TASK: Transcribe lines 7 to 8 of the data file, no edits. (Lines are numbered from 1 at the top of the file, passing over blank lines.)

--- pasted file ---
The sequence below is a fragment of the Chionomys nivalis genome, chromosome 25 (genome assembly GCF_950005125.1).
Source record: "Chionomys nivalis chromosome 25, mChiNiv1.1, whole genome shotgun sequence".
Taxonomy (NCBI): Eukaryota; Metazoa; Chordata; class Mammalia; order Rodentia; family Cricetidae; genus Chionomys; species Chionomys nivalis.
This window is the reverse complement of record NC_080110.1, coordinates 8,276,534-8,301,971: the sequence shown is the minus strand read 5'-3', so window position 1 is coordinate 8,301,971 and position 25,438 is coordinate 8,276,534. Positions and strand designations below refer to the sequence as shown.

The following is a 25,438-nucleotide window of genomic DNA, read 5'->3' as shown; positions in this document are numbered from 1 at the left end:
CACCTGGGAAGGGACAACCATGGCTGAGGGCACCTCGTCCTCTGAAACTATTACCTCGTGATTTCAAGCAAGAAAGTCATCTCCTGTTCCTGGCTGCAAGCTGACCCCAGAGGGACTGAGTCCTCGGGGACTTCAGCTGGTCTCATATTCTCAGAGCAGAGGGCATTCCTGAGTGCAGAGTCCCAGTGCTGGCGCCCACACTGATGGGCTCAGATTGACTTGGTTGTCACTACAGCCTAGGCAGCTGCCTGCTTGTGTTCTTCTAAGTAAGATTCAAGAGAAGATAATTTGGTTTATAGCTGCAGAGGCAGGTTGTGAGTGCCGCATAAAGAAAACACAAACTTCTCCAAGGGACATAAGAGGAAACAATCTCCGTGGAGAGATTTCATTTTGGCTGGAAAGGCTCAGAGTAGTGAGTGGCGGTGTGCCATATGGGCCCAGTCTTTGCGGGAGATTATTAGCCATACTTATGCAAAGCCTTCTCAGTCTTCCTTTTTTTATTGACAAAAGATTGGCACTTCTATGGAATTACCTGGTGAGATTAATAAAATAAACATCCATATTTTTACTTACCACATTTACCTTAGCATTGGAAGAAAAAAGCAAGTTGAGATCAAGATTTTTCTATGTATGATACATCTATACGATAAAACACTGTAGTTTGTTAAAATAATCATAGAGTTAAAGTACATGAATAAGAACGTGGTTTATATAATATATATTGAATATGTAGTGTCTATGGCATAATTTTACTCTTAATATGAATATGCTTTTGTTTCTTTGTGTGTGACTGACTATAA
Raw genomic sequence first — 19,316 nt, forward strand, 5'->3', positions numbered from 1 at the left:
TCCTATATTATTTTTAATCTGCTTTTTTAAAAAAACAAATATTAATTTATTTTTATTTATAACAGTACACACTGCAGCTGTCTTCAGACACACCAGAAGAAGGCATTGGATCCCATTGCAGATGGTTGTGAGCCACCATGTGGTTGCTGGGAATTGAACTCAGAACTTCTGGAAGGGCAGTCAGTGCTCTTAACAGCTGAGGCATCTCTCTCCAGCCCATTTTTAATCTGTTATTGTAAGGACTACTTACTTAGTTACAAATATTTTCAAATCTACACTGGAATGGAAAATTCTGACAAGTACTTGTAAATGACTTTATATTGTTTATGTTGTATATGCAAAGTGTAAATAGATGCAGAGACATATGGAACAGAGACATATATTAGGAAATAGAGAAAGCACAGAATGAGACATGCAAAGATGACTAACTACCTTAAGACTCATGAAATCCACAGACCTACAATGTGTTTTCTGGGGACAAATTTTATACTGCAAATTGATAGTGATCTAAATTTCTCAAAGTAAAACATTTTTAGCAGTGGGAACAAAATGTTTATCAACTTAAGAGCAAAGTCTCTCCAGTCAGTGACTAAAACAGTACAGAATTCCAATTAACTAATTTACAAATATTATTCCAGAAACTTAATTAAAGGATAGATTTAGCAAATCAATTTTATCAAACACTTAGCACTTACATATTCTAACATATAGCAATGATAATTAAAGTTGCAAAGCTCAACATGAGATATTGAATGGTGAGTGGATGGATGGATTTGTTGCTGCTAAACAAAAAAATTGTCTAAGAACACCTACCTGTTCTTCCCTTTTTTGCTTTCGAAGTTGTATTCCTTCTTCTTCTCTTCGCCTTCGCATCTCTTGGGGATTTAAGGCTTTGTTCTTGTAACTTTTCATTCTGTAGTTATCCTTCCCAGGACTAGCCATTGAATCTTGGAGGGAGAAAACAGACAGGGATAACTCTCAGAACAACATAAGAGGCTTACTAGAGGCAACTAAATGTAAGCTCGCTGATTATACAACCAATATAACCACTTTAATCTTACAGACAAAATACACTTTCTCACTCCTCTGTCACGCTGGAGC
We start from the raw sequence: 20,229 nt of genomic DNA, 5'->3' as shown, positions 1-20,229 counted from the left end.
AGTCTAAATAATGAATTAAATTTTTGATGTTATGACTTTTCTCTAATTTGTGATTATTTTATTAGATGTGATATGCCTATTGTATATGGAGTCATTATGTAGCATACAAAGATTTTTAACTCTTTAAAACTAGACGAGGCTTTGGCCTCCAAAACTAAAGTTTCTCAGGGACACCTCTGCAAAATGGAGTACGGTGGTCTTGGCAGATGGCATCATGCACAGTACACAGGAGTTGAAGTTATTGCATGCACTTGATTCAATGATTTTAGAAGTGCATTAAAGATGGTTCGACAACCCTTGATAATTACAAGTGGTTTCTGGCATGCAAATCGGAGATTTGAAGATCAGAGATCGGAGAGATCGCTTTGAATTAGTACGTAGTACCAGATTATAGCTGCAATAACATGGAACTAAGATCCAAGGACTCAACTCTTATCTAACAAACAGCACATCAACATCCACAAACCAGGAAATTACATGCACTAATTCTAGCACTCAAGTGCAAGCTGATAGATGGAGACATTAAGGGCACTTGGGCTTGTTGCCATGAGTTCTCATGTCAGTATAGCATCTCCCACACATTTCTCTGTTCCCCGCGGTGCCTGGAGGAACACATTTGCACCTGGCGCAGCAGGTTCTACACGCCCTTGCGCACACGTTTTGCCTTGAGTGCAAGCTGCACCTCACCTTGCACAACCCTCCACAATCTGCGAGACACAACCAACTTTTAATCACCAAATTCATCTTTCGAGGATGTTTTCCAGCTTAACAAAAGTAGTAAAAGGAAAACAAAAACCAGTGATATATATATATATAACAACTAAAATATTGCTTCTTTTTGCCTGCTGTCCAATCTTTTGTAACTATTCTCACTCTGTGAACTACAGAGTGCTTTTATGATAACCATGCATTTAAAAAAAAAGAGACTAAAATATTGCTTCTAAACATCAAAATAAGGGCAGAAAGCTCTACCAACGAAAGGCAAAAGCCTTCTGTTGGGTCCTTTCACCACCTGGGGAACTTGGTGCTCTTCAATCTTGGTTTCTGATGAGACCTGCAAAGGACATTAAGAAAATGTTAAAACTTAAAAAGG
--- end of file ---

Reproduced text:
Raw genomic sequence first — 19,316 nt, forward strand, 5'->3', positions numbered from 1 at the left:
TCCTATATTATTTTTAATCTGCTTTTTTAAAAAAACAAATATTAATTTATTTTTATTTATAACAGTACACACTGCAGCTGTCTTCAGACACACCAGAAGAAGGCATTGGATCCCATTGCAGATGGTTGTGAGCCACCATGTGGTTGCTGGGAATTGAACTCAGAACTTCTGGAAGGGCAGTCAGTGCTCTTAACAGCTGAGGCATCTCTCTCCAGCCCATTTTTAATCTGTTATTGTAAGGACTACTTACTTAGTTACAAATATTTTCAAATCTACACTGGAATGGAAAATTCTGACAAGTACTTGTAAATGACTTTATATTGTTTATGTTGTATATGCAAAGTGTAAATAGATGCAGAGACATATGGAACAGAGACATATATTAGGAAATAGAGAAAGCACAGAATGAGACATGCAAAGATGACTAACTACCTTAAGACTCATGAAATCCACAGACCTACAATGTGTTTTCTGGGGACAAATTTTATACTGCAAATTGATAGTGATCTAAATTTCTCAAAGTAAAACATTTTTAGCAGTGGGAACAAAATGTTTATCAACTTAAGAGCAAAGTCTCTCCAGTCAGTGACTAAAACAGTACAGAATTCCAATTAACTAATTTACAAATATTATTCCAGAAACTTAATTAAAGGATAGATTTAGCAAATCAATTTTATCAAACACTTAGCACTTACATATTCTAACATATAGCAATGATAATTAAAGTTGCAAAGCTCAACATGAGATATTGAATGGTGAGTGGATGGATGGATTTGTTGCTGCTAAACAAAAAAATTGTCTAAGAACACCTACCTGTTCTTCCCTTTTTTGCTTTCGAAGTTGTATTCCTTCTTCTTCTCTTCGCCTTCGCATCTCTTGGGGATTTAAGGCTTTGTTCTTGTAACTTTTCATTCTGTAGTTATCCTTCCCAGGACTAGCCATTGAATCTTGGAGGGAGAAAACAGACAGGGATAACTCTCAGAACAACATAAGAGGCTTACTAGAGGCAACTAAATGTAAGCTCGCTGATTATACAACCAATATAACCACTTTAATCTTACAGACAAAATACACTTTCTCACTCCTCTGTCACGCTGGAGC